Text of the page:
Heart disease is at the top of the list of the world’s most serious health problems, as the number of deaths from heart failure is rising and is expected to balloon as the population ages. Currently, most treatments only slow down the progression of the disorder, creating a great need for the development of novel preventative and regenerative therapies. Doing this successfully requires more insight into the molecular and genetic nature of the underlying diseases, which cannot be acquired without human heart disease models.


Animal and cell models have so far failed to capture human heart disease effectively and have poor predictive value for drug responses. Furthermore, primary human heart cells are difficult to obtain and can only be maintained in culture for a short time and is not suitable as a robust testing model. hDMT is therefore pioneering modeling of the heart on (microfluidic) chips based on induced Pluripotent Stem cells (iPSC). The resulting devices can be used for heart disease research, cardiotoxicity screening, drug target discovery and drug efficacy testing.

Program coordinators

Prof. dr. Robert Passier
University Twente

Prof. dr. Jolanda van der Velden
Amsterdam UMC

Upcoming meeting

  • 10 February 2022 (from 1-4pm)
  • 14 September 2022

Previous meetings

  • 15 September 2021, Online (10-13h)
  • 14 april 2021, Online (10-13h)
  • 14 September 2020, Online
  • 5 November 2019, Delft (TU Delft)
  • 8 May 2019, Exploratory Skeletal Muscle-on-Chip group meeting (host LUMC)
  • 5 March 2019, Rotterdam (host Erasmus MC)

Interdisciplinary research

Heart on Chip is an interdisciplinary program to which each partner contributes based on its own ongoing research and clinical interest. Collaboration between partners who complement and reinforce each other in joint projects will create synergy, resulting in innovative ideas and solutions.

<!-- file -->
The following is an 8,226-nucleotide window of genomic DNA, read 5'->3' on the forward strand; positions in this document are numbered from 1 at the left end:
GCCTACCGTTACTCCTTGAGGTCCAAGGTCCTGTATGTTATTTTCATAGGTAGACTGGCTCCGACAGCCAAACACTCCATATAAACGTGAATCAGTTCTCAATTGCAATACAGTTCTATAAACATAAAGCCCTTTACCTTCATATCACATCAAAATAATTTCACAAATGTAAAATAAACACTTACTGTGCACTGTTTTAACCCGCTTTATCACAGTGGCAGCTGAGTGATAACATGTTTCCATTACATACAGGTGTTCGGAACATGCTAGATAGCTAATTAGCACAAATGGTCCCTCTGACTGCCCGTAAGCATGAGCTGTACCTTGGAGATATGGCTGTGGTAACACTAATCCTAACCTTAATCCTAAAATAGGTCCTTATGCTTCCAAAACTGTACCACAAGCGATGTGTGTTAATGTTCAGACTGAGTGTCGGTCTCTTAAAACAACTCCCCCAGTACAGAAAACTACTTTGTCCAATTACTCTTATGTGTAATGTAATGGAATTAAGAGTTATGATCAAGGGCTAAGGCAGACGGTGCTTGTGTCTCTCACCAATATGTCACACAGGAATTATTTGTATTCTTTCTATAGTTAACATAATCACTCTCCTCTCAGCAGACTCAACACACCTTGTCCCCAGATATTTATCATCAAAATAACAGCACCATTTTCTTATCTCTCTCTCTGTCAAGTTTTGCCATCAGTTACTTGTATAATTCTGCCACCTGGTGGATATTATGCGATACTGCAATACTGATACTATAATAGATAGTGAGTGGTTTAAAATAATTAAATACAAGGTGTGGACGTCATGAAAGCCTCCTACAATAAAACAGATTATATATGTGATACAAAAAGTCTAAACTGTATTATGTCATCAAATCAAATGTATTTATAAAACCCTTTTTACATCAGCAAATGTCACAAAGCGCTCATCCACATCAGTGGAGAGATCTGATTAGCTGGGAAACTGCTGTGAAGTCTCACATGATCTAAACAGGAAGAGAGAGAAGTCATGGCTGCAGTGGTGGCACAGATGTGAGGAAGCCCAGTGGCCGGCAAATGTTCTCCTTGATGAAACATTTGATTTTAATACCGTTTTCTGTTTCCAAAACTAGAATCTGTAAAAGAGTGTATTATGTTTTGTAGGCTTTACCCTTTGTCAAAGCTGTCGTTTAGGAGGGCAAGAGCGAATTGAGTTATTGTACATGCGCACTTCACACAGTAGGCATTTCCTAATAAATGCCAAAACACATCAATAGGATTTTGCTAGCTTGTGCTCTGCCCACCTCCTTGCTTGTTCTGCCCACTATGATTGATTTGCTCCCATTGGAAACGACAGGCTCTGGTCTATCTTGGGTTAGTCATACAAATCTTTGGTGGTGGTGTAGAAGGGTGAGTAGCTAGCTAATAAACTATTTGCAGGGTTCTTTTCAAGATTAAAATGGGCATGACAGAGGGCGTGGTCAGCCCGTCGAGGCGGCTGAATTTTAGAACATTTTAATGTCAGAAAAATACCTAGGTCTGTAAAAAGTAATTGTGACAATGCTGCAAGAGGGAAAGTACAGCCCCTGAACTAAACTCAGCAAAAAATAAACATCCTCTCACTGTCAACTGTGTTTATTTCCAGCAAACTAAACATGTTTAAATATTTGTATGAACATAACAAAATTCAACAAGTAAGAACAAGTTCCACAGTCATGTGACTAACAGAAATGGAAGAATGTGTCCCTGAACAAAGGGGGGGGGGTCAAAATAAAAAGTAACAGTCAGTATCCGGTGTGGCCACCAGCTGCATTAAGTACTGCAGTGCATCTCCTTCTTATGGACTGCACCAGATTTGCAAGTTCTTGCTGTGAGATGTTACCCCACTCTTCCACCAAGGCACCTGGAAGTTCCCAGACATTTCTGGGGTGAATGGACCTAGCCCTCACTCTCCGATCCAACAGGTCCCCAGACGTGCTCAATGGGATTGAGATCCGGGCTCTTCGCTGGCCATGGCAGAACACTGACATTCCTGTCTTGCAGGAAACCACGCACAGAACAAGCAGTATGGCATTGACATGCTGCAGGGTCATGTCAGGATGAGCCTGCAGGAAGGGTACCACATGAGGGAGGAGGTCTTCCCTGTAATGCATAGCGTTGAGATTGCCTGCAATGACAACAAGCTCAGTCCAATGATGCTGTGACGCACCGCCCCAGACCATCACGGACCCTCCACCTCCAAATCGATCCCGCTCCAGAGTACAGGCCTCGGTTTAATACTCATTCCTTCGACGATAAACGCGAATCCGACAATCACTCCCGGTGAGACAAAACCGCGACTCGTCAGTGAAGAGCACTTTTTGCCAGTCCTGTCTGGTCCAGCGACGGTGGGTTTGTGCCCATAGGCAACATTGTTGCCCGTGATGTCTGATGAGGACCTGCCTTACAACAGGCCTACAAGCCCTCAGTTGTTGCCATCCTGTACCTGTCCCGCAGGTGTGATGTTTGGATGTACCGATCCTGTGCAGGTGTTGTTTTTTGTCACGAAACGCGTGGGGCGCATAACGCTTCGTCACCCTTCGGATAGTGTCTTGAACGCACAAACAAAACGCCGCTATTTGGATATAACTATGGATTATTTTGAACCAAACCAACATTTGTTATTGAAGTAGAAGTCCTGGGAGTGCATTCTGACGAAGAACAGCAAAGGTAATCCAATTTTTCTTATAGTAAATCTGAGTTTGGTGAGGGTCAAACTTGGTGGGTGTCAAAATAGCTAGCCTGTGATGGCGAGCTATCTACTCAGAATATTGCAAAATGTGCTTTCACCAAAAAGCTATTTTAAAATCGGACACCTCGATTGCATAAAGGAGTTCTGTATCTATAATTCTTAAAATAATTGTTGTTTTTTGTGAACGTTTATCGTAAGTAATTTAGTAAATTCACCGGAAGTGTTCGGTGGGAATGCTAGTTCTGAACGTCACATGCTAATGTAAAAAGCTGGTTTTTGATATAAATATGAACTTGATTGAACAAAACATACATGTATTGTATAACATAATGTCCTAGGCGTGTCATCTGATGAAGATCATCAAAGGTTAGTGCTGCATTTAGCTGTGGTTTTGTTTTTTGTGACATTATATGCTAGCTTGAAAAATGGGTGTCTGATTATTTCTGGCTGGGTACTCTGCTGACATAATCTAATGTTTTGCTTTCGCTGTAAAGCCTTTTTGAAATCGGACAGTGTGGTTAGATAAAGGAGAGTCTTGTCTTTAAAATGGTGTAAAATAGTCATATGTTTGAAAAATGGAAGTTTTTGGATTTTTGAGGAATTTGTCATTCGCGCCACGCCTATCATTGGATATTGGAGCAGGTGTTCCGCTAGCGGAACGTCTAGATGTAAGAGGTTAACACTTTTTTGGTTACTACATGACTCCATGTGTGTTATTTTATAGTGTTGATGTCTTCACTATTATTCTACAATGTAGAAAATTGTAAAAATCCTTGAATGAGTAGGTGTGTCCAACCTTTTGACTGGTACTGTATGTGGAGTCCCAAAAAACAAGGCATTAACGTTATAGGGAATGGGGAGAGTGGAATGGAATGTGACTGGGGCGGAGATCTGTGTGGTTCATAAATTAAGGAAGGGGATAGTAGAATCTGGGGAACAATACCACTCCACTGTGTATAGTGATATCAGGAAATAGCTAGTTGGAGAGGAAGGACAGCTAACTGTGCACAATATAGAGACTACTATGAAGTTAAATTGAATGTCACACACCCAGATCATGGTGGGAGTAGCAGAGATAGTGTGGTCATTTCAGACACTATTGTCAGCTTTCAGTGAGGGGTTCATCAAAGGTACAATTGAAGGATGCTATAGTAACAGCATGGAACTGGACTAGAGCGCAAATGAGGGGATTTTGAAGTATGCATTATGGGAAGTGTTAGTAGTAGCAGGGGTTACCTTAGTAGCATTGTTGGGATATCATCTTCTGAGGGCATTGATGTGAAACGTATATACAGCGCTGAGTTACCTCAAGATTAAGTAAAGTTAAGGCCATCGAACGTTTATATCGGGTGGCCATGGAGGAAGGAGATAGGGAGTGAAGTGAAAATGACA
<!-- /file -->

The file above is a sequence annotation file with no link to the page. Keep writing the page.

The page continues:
Turn into iPS cells

Leiden University Medical Center provides (anonymized) patient samples and corresponding medical histories and turns the patient’s cells into iPS cells, which can be stimulated to form any cell-type of the human body, including heart cells. Using mRNA sequencing technology at the Hubrecht Institute it is possible to analyze molecular profiles at the single cell level, which is important is important to identify pathways and molecular markers that are changed in diseased cells. Pluriomics, a biotech spin-off company of LUMC, is responsible for quality-controlled production of cardiac cells in large quantities and also develops assays for toxicity screening. Through the participation of Galapagos (specialized in drug discovery & development) hDMT stays in contact with the needs of the pharmaceutical industry.

True-to nature

TU Delft, TUe and Philips have expertise on fabricating a true-to-nature physical micro-environment for the heart cells, allowing for mechanical forces such as stretching and electrical stimulation, as well as on advanced sensor technology. The Leiden Academic  Centre for Drug Research contributes expertise in metabolomics and mass spectrometry for studying the energy metabolism of the heart muscle cells, in order to gain more insight into cardiac development and the role of metabolic disorders in heart disease.

Twente University contributes expertise on microfluidics and nanotechnology facilitating development of “heart-on-chip” devices. Furthermore, micro-droplet technology enables studying the interaction between two single cells. In collaboration with the Organ-on-a-chip company Mimetas, hDMT can utilize the high throughput microfluidic platform OrganoPlate for the further development of 3D models for study cardiac disease and toxicity.

Toxicity screening

As a pilot project within the Heart-on-Chip program hDMT is working on the so-called Cytostretch device, which is capable of mechanically stimulating heart muscle cells (cardiomyocytes). It will be used for screening new drugs at an early stage of their development for possible side-effects that cause lethal arrhythmias. Unexpected cardiotoxicity is one of the major reasons why new drugs are withdrawn from the market, as currently available in vitro model systems and animal models fail to reliably predict the effects in the human body.